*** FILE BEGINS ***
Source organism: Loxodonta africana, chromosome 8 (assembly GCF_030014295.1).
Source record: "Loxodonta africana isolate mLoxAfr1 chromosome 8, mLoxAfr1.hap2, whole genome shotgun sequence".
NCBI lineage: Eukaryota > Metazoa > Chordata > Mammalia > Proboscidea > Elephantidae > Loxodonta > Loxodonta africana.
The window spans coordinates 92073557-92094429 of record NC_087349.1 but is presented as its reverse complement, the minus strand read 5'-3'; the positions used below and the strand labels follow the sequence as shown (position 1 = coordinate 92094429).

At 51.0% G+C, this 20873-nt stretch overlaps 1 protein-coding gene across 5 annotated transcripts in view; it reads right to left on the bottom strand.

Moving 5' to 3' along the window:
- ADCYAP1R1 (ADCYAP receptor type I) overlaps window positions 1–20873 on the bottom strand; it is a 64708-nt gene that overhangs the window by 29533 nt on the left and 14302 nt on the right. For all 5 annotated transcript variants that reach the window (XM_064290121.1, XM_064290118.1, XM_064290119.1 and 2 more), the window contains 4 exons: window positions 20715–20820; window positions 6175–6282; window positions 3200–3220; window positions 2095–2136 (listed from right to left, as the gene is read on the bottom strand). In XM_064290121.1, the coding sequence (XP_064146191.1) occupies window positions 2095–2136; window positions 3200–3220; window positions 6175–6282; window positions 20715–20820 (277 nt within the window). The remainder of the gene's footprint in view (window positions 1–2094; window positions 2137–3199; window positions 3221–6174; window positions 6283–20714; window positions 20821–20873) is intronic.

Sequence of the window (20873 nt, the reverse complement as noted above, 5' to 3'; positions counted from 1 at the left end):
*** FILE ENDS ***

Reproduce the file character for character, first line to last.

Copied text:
Source organism: Loxodonta africana, chromosome 8 (assembly GCF_030014295.1).
Source record: "Loxodonta africana isolate mLoxAfr1 chromosome 8, mLoxAfr1.hap2, whole genome shotgun sequence".
NCBI lineage: Eukaryota > Metazoa > Chordata > Mammalia > Proboscidea > Elephantidae > Loxodonta > Loxodonta africana.
The window spans coordinates 92073557-92094429 of record NC_087349.1 but is presented as its reverse complement, the minus strand read 5'-3'; the positions used below and the strand labels follow the sequence as shown (position 1 = coordinate 92094429).

At 51.0% G+C, this 20873-nt stretch overlaps 1 protein-coding gene across 5 annotated transcripts in view; it reads right to left on the bottom strand.

Moving 5' to 3' along the window:
- ADCYAP1R1 (ADCYAP receptor type I) overlaps window positions 1–20873 on the bottom strand; it is a 64708-nt gene that overhangs the window by 29533 nt on the left and 14302 nt on the right. For all 5 annotated transcript variants that reach the window (XM_064290121.1, XM_064290118.1, XM_064290119.1 and 2 more), the window contains 4 exons: window positions 20715–20820; window positions 6175–6282; window positions 3200–3220; window positions 2095–2136 (listed from right to left, as the gene is read on the bottom strand). In XM_064290121.1, the coding sequence (XP_064146191.1) occupies window positions 2095–2136; window positions 3200–3220; window positions 6175–6282; window positions 20715–20820 (277 nt within the window). The remainder of the gene's footprint in view (window positions 1–2094; window positions 2137–3199; window positions 3221–6174; window positions 6283–20714; window positions 20821–20873) is intronic.

Sequence of the window (20873 nt, the reverse complement as noted above, 5' to 3'; positions counted from 1 at the left end):